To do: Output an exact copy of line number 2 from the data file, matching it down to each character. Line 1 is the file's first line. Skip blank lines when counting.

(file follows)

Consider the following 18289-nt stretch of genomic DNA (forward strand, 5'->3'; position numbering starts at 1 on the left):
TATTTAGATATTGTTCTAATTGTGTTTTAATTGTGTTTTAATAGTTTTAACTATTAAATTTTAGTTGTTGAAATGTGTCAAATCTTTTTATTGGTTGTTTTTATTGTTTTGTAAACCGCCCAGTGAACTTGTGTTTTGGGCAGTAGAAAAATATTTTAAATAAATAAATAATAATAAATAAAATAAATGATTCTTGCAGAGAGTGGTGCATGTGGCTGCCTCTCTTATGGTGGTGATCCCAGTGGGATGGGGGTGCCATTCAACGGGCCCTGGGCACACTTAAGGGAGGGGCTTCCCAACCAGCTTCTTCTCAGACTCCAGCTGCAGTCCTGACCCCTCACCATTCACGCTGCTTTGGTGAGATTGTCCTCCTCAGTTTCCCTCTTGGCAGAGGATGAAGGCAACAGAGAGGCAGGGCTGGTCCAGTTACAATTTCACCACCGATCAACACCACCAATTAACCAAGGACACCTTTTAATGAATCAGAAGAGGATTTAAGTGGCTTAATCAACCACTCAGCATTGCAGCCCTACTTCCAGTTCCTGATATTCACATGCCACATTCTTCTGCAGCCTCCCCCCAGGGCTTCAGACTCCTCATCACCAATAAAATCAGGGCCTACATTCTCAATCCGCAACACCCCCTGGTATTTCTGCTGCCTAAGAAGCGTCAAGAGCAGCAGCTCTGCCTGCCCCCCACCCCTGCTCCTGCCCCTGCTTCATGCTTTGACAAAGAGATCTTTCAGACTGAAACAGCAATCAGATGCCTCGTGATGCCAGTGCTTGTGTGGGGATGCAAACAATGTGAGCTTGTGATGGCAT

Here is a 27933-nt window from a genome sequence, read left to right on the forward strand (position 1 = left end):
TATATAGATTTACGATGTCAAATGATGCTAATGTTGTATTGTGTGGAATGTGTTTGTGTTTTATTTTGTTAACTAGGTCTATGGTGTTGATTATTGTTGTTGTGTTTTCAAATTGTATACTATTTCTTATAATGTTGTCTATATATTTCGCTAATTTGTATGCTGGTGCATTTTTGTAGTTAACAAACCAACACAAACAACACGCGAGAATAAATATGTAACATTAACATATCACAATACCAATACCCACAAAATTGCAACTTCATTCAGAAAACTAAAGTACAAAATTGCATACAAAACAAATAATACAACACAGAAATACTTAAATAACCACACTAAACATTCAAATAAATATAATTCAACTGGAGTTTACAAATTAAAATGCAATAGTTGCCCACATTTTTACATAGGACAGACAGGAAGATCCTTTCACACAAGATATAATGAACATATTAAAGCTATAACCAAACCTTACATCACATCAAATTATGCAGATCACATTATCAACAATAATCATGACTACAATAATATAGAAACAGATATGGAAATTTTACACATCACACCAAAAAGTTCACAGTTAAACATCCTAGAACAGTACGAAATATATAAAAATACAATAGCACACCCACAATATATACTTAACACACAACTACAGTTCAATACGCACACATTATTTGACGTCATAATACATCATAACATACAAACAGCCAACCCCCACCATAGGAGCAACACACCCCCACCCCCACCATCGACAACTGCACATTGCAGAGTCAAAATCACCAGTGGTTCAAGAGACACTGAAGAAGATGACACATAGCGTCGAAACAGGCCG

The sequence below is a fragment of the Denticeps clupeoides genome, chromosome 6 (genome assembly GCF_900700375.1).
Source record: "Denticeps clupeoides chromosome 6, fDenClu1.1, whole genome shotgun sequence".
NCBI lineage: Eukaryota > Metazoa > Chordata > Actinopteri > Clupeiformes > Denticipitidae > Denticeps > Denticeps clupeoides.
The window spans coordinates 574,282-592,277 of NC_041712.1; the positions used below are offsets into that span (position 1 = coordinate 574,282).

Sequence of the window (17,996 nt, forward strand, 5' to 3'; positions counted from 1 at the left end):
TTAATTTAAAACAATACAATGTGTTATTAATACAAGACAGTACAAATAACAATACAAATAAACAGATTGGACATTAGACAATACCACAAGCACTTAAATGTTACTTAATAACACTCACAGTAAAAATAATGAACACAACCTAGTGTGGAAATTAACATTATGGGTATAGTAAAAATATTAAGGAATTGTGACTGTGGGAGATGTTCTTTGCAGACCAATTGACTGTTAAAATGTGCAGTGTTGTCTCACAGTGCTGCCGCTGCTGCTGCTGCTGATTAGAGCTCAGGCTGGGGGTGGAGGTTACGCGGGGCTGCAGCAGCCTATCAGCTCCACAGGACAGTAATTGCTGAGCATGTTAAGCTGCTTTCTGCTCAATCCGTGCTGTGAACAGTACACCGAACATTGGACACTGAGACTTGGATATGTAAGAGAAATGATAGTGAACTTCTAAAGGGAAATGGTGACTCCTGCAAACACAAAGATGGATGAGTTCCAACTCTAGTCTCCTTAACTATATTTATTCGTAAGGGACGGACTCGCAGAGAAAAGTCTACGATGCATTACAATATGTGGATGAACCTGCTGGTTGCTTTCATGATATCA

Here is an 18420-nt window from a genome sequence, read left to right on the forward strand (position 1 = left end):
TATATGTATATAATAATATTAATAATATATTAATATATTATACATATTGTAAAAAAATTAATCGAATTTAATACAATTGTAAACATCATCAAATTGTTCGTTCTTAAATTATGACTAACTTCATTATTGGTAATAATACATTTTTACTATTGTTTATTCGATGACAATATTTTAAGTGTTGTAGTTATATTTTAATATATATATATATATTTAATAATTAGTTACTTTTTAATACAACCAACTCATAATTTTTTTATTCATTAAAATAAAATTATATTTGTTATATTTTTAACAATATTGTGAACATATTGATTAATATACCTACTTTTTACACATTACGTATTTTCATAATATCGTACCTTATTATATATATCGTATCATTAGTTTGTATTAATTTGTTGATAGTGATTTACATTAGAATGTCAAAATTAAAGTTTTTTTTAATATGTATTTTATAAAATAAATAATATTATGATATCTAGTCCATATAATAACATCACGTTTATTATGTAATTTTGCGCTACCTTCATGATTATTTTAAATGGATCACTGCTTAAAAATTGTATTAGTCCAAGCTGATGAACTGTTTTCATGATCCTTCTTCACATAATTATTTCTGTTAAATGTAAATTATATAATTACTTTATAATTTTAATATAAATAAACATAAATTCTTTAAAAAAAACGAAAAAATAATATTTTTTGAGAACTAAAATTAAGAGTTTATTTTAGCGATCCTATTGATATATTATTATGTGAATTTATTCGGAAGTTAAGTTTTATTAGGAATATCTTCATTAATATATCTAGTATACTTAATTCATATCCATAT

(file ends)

TATTTAGATATTGTTCTAATTGTGTTTTAATTGTGTTTTAATAGTTTTAACTATTAAATTTTAGTTGTTGAAATGTGTCAAATCTTTTTATTGGTTGTTTTTATTGTTTTGTAAACCGCCCAGTGAACTTGTGTTTTGGGCAGTAGAAAAATATTTTAAATAAATAAATAATAATAAATAAAATAAATGATTCTTGCAGAGAGTGGTGCATGTGGCTGCCTCTCTTATGGTGGTGATCCCAGTGGGATGGGGGTGCCATTCAACGGGCCCTGGGCACACTTAAGGGAGGGGCTTCCCAACCAGCTTCTTCTCAGACTCCAGCTGCAGTCCTGACCCCTCACCATTCACGCTGCTTTGGTGAGATTGTCCTCCTCAGTTTCCCTCTTGGCAGAGGATGAAGGCAACAGAGAGGCAGGGCTGGTCCAGTTACAATTTCACCACCGATCAACACCACCAATTAACCAAGGACACCTTTTAATGAATCAGAAGAGGATTTAAGTGGCTTAATCAACCACTCAGCATTGCAGCCCTACTTCCAGTTCCTGATATTCACATGCCACATTCTTCTGCAGCCTCCCCCCAGGGCTTCAGACTCCTCATCACCAATAAAATCAGGGCCTACATTCTCAATCCGCAACACCCCCTGGTATTTCTGCTGCCTAAGAAGCGTCAAGAGCAGCAGCTCTGCCTGCCCCCCACCCCTGCTCCTGCCCCTGCTTCATGCTTTGACAAAGAGATCTTTCAGACTGAAACAGCAATCAGATGCCTCGTGATGCCAGTGCTTGTGTGGGGATGCAAACAATGTGAGCTTGTGATGGCAT